“We suddenly had three small kids,” he explains. “We got call center jobs and trained ourselves to live within our means. We didn’t need luxuries. If we had to turn the heat down, that was OK. It’s better to be cold than to live in fear.”
Kapurura applied for asylum in the United States and his application was eventually approved. Wanting to resume legal work, he moved to Oregon and enrolled in Willamette University, graduating with a master’s degree in transnational law. Kapurura currently works for Multnomah County, using his legal expertise and personal experiences to help immigrants and refugees get settled in the United States.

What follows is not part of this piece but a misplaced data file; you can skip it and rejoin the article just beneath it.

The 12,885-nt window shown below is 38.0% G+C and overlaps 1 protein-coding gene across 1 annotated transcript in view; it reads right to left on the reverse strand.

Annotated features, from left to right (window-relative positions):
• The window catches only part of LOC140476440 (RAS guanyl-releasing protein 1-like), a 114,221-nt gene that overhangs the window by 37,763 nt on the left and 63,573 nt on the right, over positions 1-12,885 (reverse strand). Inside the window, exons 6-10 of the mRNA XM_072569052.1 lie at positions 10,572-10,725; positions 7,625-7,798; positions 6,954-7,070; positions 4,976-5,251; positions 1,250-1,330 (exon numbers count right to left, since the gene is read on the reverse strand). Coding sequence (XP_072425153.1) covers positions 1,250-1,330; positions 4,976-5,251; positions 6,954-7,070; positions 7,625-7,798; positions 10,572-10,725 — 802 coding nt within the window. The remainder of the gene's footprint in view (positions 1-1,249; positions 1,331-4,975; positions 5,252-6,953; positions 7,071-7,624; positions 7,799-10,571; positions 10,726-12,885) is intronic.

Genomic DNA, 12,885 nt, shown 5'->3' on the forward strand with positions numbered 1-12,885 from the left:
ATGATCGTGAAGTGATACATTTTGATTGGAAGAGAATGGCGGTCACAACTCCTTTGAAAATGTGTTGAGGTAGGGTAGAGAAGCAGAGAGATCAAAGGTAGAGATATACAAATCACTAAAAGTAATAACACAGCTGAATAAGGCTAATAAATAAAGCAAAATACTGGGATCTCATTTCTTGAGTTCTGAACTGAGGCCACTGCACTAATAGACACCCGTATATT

Kapurura feels satisfied with his life in the U.S. His wife works as a nurse, and his children are pursuing their educational and professional careers.
“One daughter is soon to graduate as a designer, and the other daughter and our son are studying to become attorneys,” he exclaims. “To a parent, there is no greater joy than seeing your children grow up and be smart, kind, and successful.”
Yet, Kapurura remains painfully aware of the injustices that plague his new homeland, which resemble the issues that he fought so hard against in Zimbabwe.
“When I look at the civil rights movement in the U.S., it rings bells with my upbringing,” Kapurura says. “Why is it that some people can commit a crime in which they are found with hands dripping with blood, but there’s no justice? There are different elements of justice depending on your name and what you look like.”